• Wolf (1980)
  • Can't Look Away (1989)
  • Live In LA (2003)
  • 90124 (2003)
  • Jacaranda (2012)

With Yes

  • 90125 (1983)
  • Big Generator (1987)
  • Union (1991)note 
  • Talk (1994)

Selected film scores note 

Tropes found in his music include:

  • Breakup Breakout: He went on to international fame after leaving Rabbitt- the other members are mostly unknown outside of South Africa.
  • Happily Married: Rabin has been married to his wife Shelley for decades. Quite ironic for the man who wrote "Owner of a Lonely Heart".
  • Informed Judaism: In his personal life, Rabin is Jewish. However, it is not readily apparent in his music.
  • Instrumentals: Jacaranda is full of them, and due to his work on film scores they are his dominant form of composition post-Talk.
  • I Am the Band: By the end of his run with Yes, he became more important to Yes than the actual frontman, Jon Anderson. Of course, since his rise to prominence coincided with Yes' decline, it became easy for fans and critics to blame him for the venerable band's falling fortunes. (While he isn't blameless, it often veers far into Mis-blamed territory that ignores that the entire band agreed on poor decisions like letting Trevor Horn leave during the Big Generator sessions and the ill-fated Victory Music signing that ended up killing Talk).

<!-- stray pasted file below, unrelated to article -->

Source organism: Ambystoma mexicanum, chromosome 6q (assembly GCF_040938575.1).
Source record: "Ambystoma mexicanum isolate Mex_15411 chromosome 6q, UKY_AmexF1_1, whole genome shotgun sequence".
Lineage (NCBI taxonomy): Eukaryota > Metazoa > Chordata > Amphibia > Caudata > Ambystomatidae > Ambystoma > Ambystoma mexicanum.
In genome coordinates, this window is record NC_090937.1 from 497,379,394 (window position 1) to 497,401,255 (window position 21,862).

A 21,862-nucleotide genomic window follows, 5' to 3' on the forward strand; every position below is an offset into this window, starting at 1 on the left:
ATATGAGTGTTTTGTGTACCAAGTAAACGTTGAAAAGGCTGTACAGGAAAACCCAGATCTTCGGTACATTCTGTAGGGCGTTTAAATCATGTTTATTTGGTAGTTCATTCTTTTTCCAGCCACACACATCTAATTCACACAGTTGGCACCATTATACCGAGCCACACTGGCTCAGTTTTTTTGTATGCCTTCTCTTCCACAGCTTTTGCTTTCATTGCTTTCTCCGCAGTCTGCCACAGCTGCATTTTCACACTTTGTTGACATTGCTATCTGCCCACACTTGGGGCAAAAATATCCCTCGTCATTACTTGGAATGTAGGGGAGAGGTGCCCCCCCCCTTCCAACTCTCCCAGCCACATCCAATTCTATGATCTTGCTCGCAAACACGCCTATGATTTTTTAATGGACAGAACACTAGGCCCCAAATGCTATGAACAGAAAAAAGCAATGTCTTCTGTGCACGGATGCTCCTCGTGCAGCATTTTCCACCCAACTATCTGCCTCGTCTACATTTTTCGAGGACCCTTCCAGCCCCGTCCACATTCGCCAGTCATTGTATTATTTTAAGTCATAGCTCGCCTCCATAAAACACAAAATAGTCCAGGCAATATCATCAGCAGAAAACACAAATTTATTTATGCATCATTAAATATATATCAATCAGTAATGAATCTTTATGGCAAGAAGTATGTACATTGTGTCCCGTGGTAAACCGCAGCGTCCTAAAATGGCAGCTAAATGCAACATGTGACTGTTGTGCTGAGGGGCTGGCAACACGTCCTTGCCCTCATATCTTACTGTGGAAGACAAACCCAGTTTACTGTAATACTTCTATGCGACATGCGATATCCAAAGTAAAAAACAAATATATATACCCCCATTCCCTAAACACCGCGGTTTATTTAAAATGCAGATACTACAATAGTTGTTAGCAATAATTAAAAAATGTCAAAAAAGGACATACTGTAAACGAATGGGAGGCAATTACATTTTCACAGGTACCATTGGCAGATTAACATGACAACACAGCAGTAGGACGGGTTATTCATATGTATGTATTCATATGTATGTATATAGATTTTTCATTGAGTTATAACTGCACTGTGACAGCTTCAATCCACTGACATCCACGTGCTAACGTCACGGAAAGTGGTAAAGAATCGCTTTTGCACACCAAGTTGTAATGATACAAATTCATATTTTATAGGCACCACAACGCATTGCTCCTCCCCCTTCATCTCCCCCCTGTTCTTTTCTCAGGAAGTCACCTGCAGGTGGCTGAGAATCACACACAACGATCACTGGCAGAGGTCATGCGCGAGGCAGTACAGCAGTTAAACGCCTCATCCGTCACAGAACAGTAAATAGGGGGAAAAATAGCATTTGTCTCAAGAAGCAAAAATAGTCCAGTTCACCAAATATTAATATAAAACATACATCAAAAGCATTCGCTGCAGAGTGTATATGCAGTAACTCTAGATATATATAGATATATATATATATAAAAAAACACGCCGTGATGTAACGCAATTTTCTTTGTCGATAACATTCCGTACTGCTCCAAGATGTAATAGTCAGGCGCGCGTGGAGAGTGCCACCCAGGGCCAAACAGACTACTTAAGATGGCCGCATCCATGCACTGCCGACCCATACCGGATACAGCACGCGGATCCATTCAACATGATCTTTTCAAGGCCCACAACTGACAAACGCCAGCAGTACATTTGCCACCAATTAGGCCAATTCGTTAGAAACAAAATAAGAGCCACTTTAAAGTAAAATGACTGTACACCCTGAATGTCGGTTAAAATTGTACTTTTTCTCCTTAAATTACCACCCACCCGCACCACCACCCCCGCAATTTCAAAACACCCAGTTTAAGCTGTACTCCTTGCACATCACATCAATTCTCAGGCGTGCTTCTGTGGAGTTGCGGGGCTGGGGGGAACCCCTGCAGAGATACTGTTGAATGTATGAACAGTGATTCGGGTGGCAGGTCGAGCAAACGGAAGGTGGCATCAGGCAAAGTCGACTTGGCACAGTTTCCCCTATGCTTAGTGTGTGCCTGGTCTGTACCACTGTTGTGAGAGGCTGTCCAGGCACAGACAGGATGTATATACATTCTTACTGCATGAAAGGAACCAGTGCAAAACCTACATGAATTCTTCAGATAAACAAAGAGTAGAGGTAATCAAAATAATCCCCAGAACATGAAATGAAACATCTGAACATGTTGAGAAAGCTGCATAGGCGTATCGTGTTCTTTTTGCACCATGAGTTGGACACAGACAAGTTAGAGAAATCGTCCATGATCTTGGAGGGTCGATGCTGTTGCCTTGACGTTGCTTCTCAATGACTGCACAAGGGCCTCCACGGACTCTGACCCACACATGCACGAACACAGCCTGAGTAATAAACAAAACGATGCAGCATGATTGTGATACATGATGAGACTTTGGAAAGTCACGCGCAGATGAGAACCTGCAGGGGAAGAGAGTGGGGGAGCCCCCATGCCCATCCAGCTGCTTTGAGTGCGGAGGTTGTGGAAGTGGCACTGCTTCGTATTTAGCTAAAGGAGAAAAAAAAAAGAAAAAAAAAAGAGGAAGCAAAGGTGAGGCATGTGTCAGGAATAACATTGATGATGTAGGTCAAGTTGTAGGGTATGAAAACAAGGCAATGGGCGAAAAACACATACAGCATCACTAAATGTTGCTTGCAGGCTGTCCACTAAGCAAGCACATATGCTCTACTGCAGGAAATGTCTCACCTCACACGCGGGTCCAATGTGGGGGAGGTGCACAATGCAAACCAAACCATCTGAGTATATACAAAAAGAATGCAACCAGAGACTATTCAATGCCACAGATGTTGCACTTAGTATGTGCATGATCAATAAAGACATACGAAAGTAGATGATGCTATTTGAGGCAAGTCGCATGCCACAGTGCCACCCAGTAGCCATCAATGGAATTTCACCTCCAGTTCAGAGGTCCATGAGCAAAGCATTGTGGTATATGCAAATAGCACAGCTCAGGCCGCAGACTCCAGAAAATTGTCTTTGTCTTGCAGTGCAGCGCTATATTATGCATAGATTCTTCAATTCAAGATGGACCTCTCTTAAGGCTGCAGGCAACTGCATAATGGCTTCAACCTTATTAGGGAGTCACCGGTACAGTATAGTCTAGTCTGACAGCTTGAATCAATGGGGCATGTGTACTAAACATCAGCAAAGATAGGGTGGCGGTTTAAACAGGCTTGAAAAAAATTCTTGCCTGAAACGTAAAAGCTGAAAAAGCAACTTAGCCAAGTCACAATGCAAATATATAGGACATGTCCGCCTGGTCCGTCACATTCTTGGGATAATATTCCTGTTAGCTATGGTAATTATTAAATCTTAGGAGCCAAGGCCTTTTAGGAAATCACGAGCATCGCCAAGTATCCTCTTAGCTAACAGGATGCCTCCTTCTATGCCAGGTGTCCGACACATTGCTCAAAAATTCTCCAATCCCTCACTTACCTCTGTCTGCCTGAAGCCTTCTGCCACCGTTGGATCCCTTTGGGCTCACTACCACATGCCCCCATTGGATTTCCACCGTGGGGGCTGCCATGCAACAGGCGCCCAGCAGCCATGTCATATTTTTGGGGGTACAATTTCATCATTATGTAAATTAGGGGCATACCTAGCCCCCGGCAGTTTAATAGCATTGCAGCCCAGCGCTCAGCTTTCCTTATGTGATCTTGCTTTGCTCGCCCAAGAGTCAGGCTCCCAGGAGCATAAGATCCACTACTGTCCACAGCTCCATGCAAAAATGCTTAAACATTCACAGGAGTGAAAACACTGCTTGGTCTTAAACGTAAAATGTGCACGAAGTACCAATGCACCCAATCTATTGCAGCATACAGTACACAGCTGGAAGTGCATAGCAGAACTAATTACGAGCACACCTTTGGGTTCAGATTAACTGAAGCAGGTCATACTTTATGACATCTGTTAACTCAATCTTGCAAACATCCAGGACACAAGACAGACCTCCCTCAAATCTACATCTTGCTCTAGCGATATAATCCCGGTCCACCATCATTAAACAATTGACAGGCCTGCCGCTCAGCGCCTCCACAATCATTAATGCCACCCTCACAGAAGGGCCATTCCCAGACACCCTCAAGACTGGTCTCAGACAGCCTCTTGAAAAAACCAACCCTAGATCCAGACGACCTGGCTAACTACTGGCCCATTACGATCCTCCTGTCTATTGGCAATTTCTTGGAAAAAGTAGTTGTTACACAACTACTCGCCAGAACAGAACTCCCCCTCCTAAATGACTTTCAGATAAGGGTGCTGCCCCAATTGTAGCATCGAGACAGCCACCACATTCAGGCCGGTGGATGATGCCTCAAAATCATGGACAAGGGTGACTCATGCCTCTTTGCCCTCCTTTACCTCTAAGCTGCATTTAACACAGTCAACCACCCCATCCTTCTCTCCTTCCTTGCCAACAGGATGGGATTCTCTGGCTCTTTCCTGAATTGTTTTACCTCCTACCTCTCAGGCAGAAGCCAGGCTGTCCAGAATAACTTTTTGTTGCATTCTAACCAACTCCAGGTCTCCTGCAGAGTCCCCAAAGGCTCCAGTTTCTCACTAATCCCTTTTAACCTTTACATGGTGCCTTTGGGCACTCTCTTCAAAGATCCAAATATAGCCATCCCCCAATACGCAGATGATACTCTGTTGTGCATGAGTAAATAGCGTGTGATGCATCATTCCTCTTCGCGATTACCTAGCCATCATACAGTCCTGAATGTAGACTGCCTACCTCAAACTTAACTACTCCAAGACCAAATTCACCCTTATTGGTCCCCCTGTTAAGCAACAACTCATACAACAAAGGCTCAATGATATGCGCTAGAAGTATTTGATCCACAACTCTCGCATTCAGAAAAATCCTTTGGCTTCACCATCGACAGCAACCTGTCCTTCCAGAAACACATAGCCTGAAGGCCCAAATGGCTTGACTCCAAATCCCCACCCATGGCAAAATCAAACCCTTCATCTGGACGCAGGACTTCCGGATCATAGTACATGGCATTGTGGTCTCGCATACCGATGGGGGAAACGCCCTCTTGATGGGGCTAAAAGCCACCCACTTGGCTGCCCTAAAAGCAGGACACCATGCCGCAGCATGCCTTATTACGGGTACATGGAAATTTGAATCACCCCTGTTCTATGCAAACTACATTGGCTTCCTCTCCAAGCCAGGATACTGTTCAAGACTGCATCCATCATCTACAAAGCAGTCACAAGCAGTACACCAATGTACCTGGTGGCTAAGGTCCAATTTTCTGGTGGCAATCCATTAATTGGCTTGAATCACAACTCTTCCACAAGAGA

• Immigrant Patriotism: Rabin became a naturalized U.S. citizen after living and working there for many years.
  • Intercourse with You: Most of his early songs were this, though his later work explored more complex topics.
  • Mythology Gag: The cover art and name of 90124 refer to the Yes album 90125 (which much of the demo material on 90124 was released on).
  • One-Steve Limit: He was in Yes at the same time as another man named Trevor (with the surname Horn) who produced 90125, that Rabin primarily wrote. This has caused issues with new fans of Yes getting the two confused.
  • Pop-Star Composer: Since leaving Yes, this has been his career (the odd solo album notwithstanding).
  • Protest Song: "Sorrow (Your Heart)" and "I Can't Look Away" are protests of apartheid, which Rabin was a vocal critic of and was ultimately a factor in his decision to relocate to the United Kingdom. Rabin later performed the latter song at a 1997 concert for Nelson Mandela in Johannesburg and regards his meeting with Mandela and his family as "an immensely proud moment".
  • Record Producer: He co-produced Big Generator, produced all of Talk, his own tracks on Union, and his post-Yes solo albums.
  • Recycled Soundtrack: His composition "Titan's Spirit" for Remember the Titans has been reused for NBC's coverage of the Olympic Games as well as Barack Obama's speech upon winning the 2008 presidential election.
  • Spotlight-Stealing Squad: Steve Howe quit Yes after the Union tour primarily because he was unhappy sharing lead guitar with Rabin. This was 1991 after all, and Rabin was often thought of as Yes' guitarist while Howe was stuck in his shadow. (Now that Rabin is gone and Howe is back, Howe is once again beloved by fans while Rabin has become The Scrappy. Yes fans are strange like that.)